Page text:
WASHINGTON -- When Congress passed a much-celebrated welfare law in 1988, its supporters said it would bring revolutionary changes to the system.
But the first major study of its implementation says the program's accomplishments fall far short of radical change. While the law has succeeded in expanding services, the report found, it is failing to convert welfare from a system that permits long-term dependency to one that stresses skills, jobs and financial independence.
The report, to be released today at a Senate hearing, attributes the problems to a lack of political commitment and a recession-driven shortage of money.
"The potential of the program hasn't been fully realized," said Irene Lurie, a professor of public affairs at the State University of New York in Albany, who co-wrote the report.
"There have been significant changes, but there hasn't been what was advertised in Washington: the most sweeping reform in 50 years."
The findings come as welfare caseloads have reached record highs and elected officials from President Bush on down are making sharp attacks on the system and the 13 million people who rely on it.
The program is called JOBS -- for Job Opportunities and Basic Skills -- and it was created as part of the 1988 Family Support Act. It requires every state to run an education, training or work program for parents on welfare, and provides up to $1 billion a year in federal matching money to help pay for it.
When it passed, Sen. Daniel P. Moynihan, D-N.Y., and other supporters said the law amounted to a new social contract, one that emphasized the mutual obligations of government and poor people.
The law expands training opportunities for those on welfare but also imposes new obligations on them to participate. States are supposed to meet enrollment quotas and reduce the grants of those who refuse to join.
The report, which examined 10 states, including Maryland, was not entirely negative. It found that states were meeting their enrollment goals and that government agencies that provide related services were learning to work together, a social policy goal often pursued but difficult to achieve.
As a result, it said, the program was offering "enhanced educational and training opportunities to welfare recipients."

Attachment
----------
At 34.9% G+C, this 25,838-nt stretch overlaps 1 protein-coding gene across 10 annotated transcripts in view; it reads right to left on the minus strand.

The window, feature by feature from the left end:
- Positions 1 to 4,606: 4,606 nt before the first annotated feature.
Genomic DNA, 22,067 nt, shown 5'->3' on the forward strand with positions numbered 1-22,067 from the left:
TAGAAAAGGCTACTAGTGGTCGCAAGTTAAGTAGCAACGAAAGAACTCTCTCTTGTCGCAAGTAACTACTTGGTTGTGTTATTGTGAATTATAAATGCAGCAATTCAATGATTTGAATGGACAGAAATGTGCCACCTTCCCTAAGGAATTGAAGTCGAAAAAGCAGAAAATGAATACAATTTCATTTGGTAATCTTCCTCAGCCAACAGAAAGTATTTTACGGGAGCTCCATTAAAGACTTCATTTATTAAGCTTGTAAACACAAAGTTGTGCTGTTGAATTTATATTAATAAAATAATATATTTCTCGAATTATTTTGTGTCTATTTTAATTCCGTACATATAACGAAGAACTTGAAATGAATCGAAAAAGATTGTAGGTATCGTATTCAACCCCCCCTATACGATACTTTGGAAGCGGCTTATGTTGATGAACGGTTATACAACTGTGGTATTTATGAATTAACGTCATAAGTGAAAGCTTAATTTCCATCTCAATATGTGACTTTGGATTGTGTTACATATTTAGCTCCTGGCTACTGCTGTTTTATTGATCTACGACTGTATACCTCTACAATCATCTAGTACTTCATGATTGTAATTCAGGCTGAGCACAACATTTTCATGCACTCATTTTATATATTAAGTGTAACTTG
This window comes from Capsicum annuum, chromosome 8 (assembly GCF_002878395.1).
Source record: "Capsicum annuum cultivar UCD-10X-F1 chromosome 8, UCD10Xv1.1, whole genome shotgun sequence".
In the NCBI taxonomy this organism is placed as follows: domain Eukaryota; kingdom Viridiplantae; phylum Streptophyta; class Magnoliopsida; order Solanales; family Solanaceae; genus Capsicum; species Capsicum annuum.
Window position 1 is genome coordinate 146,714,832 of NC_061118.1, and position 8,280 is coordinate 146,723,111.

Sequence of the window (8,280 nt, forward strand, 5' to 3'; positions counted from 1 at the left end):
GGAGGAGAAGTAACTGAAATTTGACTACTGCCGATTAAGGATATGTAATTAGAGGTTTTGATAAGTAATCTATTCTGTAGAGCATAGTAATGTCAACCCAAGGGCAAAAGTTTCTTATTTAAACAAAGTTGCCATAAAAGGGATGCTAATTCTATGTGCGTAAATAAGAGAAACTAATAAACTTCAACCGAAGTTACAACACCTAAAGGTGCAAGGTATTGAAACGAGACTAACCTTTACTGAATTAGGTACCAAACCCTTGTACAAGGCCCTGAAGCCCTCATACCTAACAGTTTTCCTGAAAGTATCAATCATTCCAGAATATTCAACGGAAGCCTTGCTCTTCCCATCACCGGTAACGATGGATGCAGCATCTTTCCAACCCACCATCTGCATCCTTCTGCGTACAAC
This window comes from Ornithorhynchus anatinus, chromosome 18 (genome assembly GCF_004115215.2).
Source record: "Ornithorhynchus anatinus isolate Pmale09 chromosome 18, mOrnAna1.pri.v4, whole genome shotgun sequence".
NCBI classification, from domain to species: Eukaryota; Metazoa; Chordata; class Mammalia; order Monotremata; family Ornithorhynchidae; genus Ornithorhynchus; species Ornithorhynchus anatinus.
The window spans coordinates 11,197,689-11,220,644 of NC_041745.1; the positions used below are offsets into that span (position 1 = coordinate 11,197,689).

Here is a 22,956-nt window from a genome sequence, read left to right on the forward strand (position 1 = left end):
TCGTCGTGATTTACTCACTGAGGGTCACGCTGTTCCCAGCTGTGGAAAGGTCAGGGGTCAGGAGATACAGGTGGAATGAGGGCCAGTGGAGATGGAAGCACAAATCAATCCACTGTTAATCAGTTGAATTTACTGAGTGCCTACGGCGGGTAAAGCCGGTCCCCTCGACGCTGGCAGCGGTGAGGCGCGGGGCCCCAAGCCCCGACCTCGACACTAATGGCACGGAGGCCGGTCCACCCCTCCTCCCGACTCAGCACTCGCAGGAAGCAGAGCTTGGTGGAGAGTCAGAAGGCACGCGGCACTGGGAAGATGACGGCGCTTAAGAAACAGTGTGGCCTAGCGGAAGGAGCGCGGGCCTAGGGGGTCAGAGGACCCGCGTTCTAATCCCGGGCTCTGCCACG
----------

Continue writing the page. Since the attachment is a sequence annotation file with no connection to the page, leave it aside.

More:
Its biggest criticisms centered not on the letter of the law but on the states' approach toward its spirit. The program's architects hoped it "would signal a change in the mission of welfare systems or redefine the social contract," the report said, but that "has not been realized."
Richard Nathan, director of the Nelson A. Rockefeller Institute of Government at SUNY, which conducted the study, said the lack of fanfare had implications for the public: Amid all the current talk about changing welfare, he said, many are unaware that large-scale changes are already supposed to be under way.
Mr. Nathan had hoped the program would serve to spur social workers to think more creatively about the range of a family's needs, and design services for children as well as their mothers.
But the report found that states had not used the new money "in any significant manner to provide new or expanded services to the children."
The report found that states, unable to come up with their portion of the matching funds, are spending only about 48 percent of the $1 billion in available federal money. Figures from the Department of Health and Human Services, which is among the groups paying for the study, have since updated that number to about 60 percent.
Mr. Moynihan said he was most disturbed by the finding that states, in meeting their enrollment goals, were giving priorities to mothers who volunteer. He said this practice could undermine the notion that the reluctant had an obligation to participate.
"Most welfare administrators don't believe in telling people they have to do something or else," he said.
By 1995, every state will be required to enroll 20 percent of their welfare recipients in a work or training program, but about half the mothers are exempt because their children are too young.
In addition to Maryland, the report examined Michigan, Minnesota, Mississippi, New York, Oklahoma, Oregon, Pennsylvania, Tennessee and Texas. It was co-written by Jan L. Hagen, also a professor at SUNY.